Guardianship project aims to tap momentum of Virginia court ruling

Date: 
Wednesday, November 6, 2013
News Source: 
Author: 
Mark W. Sherman
Citation: 
Mark W. Sherman, Guardianship project aims to tap momentum of Virginia court ruling, Special Ed Connection, November 6, 2013, available at http://jennyhatchjusticeproject.org/docs/press/special_ed_connection_131107.pdf

As legal opinions go, the ruling in the Jenny Hatch guardianship case was not exactly groundbreaking -- no Brown v. Board of Education or Olmstead v. L.C.

All the judge did, in light of what he called Hatch's "animus" toward her mother, was appoint a couple that had befriended the 29-year-old woman instead of her mother and stepfather. Ross v. Hatch, 113 LRP 31633 (Va. Cir. Ct. 08/02/13).

And instead of the permanent and total guardianship the mother and stepfather had sought, the judge made the guardianship temporary and partial.

From those humble ingredients, however, disability groups have fashioned a movement to question standard guardianship practices.

For example, Quality Trust for Individuals with Disabilities, a local group in Washington that represented Hatch, has launched a Jenny Hatch Justice Project to help others who are trying to keep their autonomy, according to CEO Tina Campanella.

The group is "trying to think about how we not only bring attention to this on a local level ... but link with other projects around the country to really help elevate this issue," she said.

And school officials should take note, according to Ari Ne'eman, president of the Autistic Self Advocacy Network.

"Very frequently, families are counseled by teachers, case managers, or others within the school system that part of preparing for transition should be applying for guardianship for their children with disabilities," he said. "As far as we're concerned, that really constitutes a form of educational malpractice."

Spreading around the world

The problem with guardianships, historically, is that they tend to disempower people with disabilities, according to Campanella.

"Their perspective is not being recognized and respected in the way it should be," she said. "Again, Jenny is a great example: Here's a young lady who has lots of opinions about her life and the way she wants it to go even though she needs lot of support to execute her ideas."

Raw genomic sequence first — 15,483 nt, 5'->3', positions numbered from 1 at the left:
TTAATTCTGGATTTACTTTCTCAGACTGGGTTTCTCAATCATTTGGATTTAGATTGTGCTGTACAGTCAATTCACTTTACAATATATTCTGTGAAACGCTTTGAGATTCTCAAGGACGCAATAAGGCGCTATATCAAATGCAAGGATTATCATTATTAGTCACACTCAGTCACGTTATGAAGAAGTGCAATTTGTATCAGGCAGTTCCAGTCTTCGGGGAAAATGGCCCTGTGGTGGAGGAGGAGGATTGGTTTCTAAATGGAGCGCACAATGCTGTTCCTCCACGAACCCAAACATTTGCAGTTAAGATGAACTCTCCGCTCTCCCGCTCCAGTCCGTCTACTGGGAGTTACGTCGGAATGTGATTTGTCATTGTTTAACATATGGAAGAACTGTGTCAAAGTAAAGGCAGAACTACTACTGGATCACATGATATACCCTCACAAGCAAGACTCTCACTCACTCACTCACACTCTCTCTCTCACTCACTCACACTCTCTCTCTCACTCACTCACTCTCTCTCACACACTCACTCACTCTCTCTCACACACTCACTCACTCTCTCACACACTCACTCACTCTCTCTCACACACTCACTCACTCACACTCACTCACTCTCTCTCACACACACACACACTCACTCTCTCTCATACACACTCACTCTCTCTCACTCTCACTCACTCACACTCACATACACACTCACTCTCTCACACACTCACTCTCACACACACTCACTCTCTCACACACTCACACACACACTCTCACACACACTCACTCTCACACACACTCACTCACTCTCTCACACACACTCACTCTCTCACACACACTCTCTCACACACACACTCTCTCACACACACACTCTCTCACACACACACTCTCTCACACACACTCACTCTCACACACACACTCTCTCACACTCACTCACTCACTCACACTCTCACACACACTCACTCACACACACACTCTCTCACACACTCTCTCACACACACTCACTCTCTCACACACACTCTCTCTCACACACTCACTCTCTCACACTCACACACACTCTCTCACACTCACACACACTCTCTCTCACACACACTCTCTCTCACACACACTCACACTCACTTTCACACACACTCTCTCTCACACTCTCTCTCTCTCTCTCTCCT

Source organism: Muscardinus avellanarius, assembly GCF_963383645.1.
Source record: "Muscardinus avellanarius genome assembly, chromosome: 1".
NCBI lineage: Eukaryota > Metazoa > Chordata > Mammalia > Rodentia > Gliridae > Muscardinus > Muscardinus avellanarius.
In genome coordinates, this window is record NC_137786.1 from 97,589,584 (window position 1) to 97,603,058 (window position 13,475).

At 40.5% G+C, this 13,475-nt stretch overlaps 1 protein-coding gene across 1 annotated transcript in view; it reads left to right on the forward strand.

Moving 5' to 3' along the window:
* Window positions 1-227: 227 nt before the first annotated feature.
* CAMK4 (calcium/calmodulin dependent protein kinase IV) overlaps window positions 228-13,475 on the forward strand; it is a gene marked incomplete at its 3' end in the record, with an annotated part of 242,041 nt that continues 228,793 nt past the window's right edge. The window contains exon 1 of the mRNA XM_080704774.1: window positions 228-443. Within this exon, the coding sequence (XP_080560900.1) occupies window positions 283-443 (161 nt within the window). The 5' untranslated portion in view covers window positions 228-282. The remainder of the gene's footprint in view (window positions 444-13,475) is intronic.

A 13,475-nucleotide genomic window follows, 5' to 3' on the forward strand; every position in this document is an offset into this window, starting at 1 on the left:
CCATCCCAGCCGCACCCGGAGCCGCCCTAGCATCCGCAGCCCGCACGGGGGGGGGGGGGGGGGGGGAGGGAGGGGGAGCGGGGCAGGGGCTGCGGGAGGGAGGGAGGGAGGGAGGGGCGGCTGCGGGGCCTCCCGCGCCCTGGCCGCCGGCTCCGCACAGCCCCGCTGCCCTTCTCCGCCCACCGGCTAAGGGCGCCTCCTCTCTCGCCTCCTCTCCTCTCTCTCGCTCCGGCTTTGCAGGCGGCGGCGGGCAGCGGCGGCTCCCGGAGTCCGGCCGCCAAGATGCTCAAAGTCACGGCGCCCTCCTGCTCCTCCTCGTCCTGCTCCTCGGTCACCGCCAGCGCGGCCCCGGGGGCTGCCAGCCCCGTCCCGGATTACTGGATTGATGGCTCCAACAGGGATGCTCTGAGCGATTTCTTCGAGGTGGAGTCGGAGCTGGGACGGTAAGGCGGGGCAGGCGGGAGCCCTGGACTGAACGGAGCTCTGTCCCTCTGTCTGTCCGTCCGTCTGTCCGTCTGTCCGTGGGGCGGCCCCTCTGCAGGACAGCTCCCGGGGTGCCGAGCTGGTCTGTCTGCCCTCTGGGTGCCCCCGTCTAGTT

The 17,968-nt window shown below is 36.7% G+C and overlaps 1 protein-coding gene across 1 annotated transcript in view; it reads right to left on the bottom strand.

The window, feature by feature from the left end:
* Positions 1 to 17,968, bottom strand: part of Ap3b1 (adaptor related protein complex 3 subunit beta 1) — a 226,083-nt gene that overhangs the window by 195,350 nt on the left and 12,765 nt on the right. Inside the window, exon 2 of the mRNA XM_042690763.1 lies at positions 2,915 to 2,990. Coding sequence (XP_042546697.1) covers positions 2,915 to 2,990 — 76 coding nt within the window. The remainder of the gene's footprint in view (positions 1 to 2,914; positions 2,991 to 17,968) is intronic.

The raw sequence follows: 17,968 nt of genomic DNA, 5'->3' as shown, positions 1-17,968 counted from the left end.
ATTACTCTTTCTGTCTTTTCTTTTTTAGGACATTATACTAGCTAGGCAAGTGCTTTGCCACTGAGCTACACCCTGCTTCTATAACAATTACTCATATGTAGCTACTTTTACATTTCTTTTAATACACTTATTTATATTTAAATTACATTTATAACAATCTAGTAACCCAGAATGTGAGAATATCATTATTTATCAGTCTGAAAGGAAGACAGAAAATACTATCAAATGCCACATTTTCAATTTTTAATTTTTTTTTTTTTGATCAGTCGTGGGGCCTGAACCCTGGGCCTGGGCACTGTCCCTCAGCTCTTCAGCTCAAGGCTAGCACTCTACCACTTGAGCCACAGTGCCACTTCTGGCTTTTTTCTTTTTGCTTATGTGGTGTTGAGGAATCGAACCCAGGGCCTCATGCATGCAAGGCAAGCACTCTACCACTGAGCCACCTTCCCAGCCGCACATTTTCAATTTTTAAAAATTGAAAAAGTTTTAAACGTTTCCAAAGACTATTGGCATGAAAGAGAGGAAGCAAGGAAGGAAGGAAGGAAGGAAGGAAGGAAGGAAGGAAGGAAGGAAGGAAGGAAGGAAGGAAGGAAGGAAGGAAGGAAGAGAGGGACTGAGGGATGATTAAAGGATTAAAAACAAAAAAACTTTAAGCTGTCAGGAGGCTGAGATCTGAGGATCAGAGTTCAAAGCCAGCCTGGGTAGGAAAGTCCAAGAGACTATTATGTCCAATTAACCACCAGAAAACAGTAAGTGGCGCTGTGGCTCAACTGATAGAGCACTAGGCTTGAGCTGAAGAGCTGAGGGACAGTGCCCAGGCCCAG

To build support for the new paradigm, Campanella's group cosponsored a symposium Oct. 24 on supported decision-making.

A similar meeting was held Oct. 29 in Holyoke, Mass., by a group called the Center for Public Representation.

Indeed, groups around the world are looking for new ways to support people like Hatch, according to Peter Blanck, coauthor of Legal Rights of Persons with Disabilities, An Analysis of Federal Law and chairman of the Burton Blatt Institute at Syracuse University, which is helping with the Hatch project.
"I was just in Europe, and they were all hot about doing stuff over there like this," he said. "The Hatch story is emblematic of a sea change and [of] a change in attitudes and presumptions about legal capacity."

Looking back

Guardianships affect people of all ages; indeed, the main focus of disability groups in years past was on older individuals, i.e., senior citizens.
But whatever the age, the issue is the same: showing concern for these individuals without taking over their lives, Campanella said.

"Much like when people get older and their abilities start to decline, other people feel not only the right but almost they feel compelled to do something about it and take control," she said. "For people with [intellectual] disabilities, it's almost built-in, because people assume that if you have a diminished IQ, then of course you can't control your life."

Moreover, any difficulty a person shows in managing his affairs is taken as proof he is incapable of handling them, she said.
"Some level of trial and error is fundamental to the human process of learning," she said. But when a person with a disability makes a mistake, "our tendency is to come in and say, 'OK, clearly this is evidence you can't handle this,' [instead of saying], 'OK, let's think about how that went."'

That's why the Hatch case is important, according to a blog post by Sharon Lewis, head of the Administration on Intellectual and Developmental Disabilities.
"In 1963, we would never have seen stories like that of Jenny Hatch, the Virginia woman who fought for her right to make her own choices and live as she desires," she said Oct. 31, the 50th anniversary of the Developmental Disabilities Assistance and Bill of Rights Act. "Young adults like Jenny were not part of the fabric of our communities ... and a case such as hers would never have seen the light of day."

See also:
· Va. guardianship case highlights push for 'supported decision-making' (Aug. 12)
· DC schools to revise guidance on transfer of rights when students turn 18 (Aug. 12)
· Bid to renew workforce law, limit use of sheltered workshops has momentum (July 29)

Mark W. Sherman, a Washington bureau correspondent, covers special education issues for LRP Publications.

November 6, 2013

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